Out of order

Problem: one unruly child. Solution: put the whole family out on the street. Peter Stanford visits Mansfield's 'Little Bronx' estate where Anti-Social Behaviour Orders are running 'trouble' families out of town - and leading to a torrent of vigilantes, vendettas and writs
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The Independent Online

Jason doesn't want to talk. The 15-year-old in his football shirt stomps past the open lounge door and glares in. Then he begins stalking up and down the hallway liked a caged animal, bashing into things to make a noise - just in case we've forgotten he's there. "He knows we're talking about him," whispers his mother, Gail, by way of explanation. "He just reacts to it. He's sick of people talking about him, pointing at him, picking on him. He just wants to be able to do something without anyone watching. Because no one has any respect for him, he has none for himself."

Jason doesn't want to talk. The 15-year-old in his football shirt stomps past the open lounge door and glares in. Then he begins stalking up and down the hallway liked a caged animal, bashing into things to make a noise - just in case we've forgotten he's there. "He knows we're talking about him," whispers his mother, Gail, by way of explanation. "He just reacts to it. He's sick of people talking about him, pointing at him, picking on him. He just wants to be able to do something without anyone watching. Because no one has any respect for him, he has none for himself."

Gail McGinn's accent is Scottish, but she has lived these past 19 years on the Bellamy Road Estate in Mansfield. It is one of those places that must have looked visionary on an architect's drawing board in the 1970s - low-level homes, lots of space for individual and communal gardens, all set against a backdrop of hills. Today, blighted by unemployment and poverty following the abrupt closure of the local coal mines, it has more the air of a derelict holiday camp.

Gail, though, hasn't let the neglect around her lower her domestic standards. There are studio photographs of her three children on the brightly coloured walls, neat tiebacks on the curtains and a nest of side-tables for cups of tea. "We've no history of trouble, nothing to suggest we're not a caring family," she says. "I still don't know where it all went wrong, but we're facing eviction because the council says we've not exercised sufficient control over Jason."

Jason McGinn is the subject of an Anti-Social Behaviour Order - an Asbo - imposed by the courts after an application by the local council. His principal offence has been to ride a motorbike around the estate's walkways. He told his parents he was one of a group, but he is the only one to have so far been pursued by police.

The government has hailed Asbos as the answer to teenage delinquency and nuisance neighbours. First launched in 1998 under the Crime and Disorder Act, and updated earlier this year, they are designed to bring together all interested parties - social workers, school welfare officers, police and housing departments - to tackle problem individuals. There is a three-stage process, culminating in a court appearance and an Asbo, which places strict conditions on what the subject of the order can do and where they can do it. In Jason's case, he is banned from going anywhere near the local shops. If you break the terms of your Asbo, you then face criminal sanctions - up to and including a custodial sentence.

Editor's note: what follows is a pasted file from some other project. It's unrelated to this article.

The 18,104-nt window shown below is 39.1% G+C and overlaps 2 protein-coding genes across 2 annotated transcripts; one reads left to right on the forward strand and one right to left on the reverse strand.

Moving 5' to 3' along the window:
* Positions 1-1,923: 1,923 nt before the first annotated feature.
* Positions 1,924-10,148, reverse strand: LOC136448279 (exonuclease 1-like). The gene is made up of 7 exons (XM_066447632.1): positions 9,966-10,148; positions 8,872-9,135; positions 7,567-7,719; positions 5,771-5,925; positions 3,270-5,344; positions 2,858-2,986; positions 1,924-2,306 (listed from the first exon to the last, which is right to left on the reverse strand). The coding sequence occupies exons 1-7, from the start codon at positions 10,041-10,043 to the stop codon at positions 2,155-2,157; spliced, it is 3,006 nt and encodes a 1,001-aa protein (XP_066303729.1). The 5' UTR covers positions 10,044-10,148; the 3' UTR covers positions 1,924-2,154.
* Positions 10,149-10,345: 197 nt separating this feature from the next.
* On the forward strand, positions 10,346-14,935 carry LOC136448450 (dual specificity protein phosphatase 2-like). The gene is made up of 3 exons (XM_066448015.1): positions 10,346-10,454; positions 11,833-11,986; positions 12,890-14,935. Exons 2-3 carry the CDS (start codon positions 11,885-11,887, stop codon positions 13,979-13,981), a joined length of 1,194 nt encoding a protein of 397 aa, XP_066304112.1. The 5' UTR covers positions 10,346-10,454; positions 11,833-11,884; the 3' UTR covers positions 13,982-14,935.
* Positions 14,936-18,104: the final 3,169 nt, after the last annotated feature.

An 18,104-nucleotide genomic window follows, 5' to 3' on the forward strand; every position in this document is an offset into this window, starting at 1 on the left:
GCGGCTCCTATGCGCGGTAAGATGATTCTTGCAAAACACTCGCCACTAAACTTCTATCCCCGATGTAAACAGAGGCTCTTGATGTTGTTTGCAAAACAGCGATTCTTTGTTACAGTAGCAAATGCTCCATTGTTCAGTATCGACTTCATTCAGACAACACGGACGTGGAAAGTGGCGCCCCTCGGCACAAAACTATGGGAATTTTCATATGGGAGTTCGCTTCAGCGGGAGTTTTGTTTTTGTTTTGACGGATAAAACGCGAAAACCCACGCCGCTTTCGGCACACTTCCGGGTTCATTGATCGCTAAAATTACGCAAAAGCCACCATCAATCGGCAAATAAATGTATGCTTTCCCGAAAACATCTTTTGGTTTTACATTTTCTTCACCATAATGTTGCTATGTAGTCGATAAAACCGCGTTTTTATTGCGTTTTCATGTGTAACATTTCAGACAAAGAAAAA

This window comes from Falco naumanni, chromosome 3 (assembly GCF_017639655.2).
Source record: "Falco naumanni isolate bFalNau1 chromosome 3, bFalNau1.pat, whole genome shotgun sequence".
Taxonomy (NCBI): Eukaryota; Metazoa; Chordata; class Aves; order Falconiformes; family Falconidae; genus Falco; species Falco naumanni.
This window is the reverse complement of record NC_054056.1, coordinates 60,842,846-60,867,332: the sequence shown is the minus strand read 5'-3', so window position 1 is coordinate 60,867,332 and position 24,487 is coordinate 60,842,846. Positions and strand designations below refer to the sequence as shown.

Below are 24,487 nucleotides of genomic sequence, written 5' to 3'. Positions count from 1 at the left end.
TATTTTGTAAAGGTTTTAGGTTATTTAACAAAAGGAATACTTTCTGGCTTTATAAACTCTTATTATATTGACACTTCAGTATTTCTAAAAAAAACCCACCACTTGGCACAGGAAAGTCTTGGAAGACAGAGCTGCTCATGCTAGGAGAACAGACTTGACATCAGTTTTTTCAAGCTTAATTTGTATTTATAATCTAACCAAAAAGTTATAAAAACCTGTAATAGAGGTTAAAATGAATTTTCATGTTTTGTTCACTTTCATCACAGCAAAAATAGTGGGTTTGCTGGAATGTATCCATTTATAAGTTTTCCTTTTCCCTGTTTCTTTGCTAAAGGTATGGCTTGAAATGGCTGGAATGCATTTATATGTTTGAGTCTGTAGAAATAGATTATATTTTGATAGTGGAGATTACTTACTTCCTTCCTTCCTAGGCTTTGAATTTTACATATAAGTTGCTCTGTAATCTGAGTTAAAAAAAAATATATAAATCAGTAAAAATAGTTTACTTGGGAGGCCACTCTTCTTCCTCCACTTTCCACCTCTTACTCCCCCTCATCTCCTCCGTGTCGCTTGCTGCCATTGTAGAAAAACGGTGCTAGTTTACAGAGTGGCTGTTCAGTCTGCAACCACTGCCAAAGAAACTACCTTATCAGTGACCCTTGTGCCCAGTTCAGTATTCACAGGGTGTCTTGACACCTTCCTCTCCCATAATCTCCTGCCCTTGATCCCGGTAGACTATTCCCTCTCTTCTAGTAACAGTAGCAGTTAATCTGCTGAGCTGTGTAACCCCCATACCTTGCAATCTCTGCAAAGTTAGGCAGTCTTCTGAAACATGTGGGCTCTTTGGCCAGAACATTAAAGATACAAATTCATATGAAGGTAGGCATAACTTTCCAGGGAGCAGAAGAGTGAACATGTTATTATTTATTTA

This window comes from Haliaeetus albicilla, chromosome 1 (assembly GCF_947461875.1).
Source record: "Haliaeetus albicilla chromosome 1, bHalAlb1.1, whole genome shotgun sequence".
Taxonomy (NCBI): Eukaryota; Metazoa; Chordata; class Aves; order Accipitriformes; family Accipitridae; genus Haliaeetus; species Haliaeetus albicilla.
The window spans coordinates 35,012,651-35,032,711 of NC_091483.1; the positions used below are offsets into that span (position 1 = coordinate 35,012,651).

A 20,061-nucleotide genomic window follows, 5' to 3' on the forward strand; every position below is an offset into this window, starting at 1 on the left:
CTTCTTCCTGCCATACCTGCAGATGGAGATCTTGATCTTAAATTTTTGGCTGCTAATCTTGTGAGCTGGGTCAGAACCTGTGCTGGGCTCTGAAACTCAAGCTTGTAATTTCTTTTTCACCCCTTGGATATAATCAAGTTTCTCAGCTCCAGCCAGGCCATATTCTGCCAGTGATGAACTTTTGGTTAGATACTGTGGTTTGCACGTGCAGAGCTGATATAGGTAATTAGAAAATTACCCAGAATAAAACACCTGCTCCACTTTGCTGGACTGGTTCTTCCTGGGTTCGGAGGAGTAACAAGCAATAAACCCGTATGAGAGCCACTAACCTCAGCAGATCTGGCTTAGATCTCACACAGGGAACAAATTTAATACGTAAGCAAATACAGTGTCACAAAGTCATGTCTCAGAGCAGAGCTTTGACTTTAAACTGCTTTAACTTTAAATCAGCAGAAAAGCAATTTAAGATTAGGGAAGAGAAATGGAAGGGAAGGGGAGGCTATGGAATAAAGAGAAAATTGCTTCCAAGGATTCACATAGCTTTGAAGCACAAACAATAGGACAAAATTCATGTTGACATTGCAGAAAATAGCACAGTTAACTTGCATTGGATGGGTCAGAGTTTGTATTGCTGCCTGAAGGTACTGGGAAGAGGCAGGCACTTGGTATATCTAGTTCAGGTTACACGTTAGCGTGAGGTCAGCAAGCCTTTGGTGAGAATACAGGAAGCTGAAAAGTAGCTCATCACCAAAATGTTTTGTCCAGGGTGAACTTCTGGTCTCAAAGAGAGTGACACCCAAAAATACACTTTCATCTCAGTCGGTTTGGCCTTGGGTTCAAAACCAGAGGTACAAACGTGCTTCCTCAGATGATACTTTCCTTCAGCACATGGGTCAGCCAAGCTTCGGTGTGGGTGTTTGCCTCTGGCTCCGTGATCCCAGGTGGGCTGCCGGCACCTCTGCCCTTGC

Asbos also involve naming and shaming. Those on an Asbo are identified to the local community. So flyers with Jason's picture and details of his Asbo have been put through those letterboxes on the Bellamy Road Estate that aren't boarded up. They have even been distributed at the nearby Tesco, but it could have been worse. There was a suggestion - successfully resisted by the family's lawyer - that the flyer be printed in the local paper.

If people hadn't noticed Jason already, they will have now. With some of them, his parents report, it has brought out the worst. Knowing they can say what they like to Jason and that he is powerless to answer back, neighbours have taken to abusing him in the street and taunting him that he will soon be in prison. One woman in particular follows Jason with a camera, hoping to gather evidence that he has breached his Asbo to pass on to the police.

You begin to understand why Jason is in such a bad mood. There is, however, a further burden on his shoulders. If he breaches the order, Jason and his family face eviction from their council home. His parents are held responsible for his actions and this will be their punishment.

The use of Asbos is a classic New Labour carrot-and-stick policy - tough on crime, tough on the perceived causes of crime. The theory is that local agencies offer those who are out of control and their families support to mend their ways. If they fail to respond, youngsters and parents are both punished. Society can not be blamed. The parents are forced to take responsibility.

The reality in the McGinns' case is rather different. They are quite willing to take responsibility, but they have a youngster with severe behavioural and educational problems that are beyond their powers to tackle, however willing they might be. They need help. What they have got is an Asbo and the threat of homelessness.

The first thing to dispense with is the stereotype of a problem family. Both Gail and her husband have jobs in a town where many don't. Their other two children are doing well: the oldest is hoping to make a career in the Army or Navy, and the youngest is getting good marks at school. So they must be doing something right. Yet these blameless siblings will also be punished with eviction because of their brother.

Gail for her part has put plenty into the local community, running play schemes and visiting vulnerable old people. "Jason used to help," she recalls. "They all liked him. When I look at the pictures of him back then, it just makes me want to cry." As he advanced into teenage years, Jason became more troubled and more trouble. There have been petitions about his behaviour from neighbours on the estate - as well as statements of support for him. His case has split the community.